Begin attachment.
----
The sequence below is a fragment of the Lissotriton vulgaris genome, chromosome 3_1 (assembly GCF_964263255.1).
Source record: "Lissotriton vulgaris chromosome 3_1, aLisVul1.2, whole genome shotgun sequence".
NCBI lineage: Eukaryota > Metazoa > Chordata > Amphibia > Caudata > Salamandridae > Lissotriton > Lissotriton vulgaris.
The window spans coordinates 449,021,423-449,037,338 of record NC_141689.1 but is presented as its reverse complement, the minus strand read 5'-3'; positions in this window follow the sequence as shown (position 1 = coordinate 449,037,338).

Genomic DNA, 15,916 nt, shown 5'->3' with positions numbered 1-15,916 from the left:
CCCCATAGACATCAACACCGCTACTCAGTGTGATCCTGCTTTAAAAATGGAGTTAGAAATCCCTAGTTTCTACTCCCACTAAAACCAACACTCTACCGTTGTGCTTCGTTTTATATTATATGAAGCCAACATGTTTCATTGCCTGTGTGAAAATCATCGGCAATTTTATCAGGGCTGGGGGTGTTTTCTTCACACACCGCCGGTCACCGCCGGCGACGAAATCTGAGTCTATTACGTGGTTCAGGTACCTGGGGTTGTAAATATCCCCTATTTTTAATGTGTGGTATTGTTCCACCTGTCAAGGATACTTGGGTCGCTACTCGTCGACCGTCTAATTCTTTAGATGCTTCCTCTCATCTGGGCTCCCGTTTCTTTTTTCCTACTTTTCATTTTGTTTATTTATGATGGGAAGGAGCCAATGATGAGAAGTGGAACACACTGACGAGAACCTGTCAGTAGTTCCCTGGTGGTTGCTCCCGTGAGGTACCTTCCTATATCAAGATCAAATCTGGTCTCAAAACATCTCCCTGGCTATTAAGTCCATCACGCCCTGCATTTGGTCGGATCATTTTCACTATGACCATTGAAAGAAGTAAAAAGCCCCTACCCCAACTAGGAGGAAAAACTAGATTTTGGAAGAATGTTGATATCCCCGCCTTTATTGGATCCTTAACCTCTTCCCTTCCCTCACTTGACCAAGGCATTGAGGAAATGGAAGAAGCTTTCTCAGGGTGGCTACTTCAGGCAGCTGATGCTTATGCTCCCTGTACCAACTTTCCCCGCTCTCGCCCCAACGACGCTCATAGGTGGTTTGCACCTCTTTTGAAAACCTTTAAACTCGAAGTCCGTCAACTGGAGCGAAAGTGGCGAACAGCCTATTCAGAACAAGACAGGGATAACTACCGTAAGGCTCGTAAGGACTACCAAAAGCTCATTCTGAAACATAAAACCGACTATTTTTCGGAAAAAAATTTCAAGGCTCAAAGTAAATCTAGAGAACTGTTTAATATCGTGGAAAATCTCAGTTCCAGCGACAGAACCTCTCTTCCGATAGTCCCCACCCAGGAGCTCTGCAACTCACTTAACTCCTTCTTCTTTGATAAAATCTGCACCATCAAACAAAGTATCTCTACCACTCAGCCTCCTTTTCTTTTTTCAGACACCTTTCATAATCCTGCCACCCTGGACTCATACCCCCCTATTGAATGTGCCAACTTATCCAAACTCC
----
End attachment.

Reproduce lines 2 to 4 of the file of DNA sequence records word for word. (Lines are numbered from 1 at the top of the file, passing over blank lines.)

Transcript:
Source record: "Lissotriton vulgaris chromosome 3_1, aLisVul1.2, whole genome shotgun sequence".
NCBI lineage: Eukaryota > Metazoa > Chordata > Amphibia > Caudata > Salamandridae > Lissotriton > Lissotriton vulgaris.
The window spans coordinates 449,021,423-449,037,338 of record NC_141689.1 but is presented as its reverse complement, the minus strand read 5'-3'; positions in this window follow the sequence as shown (position 1 = coordinate 449,037,338).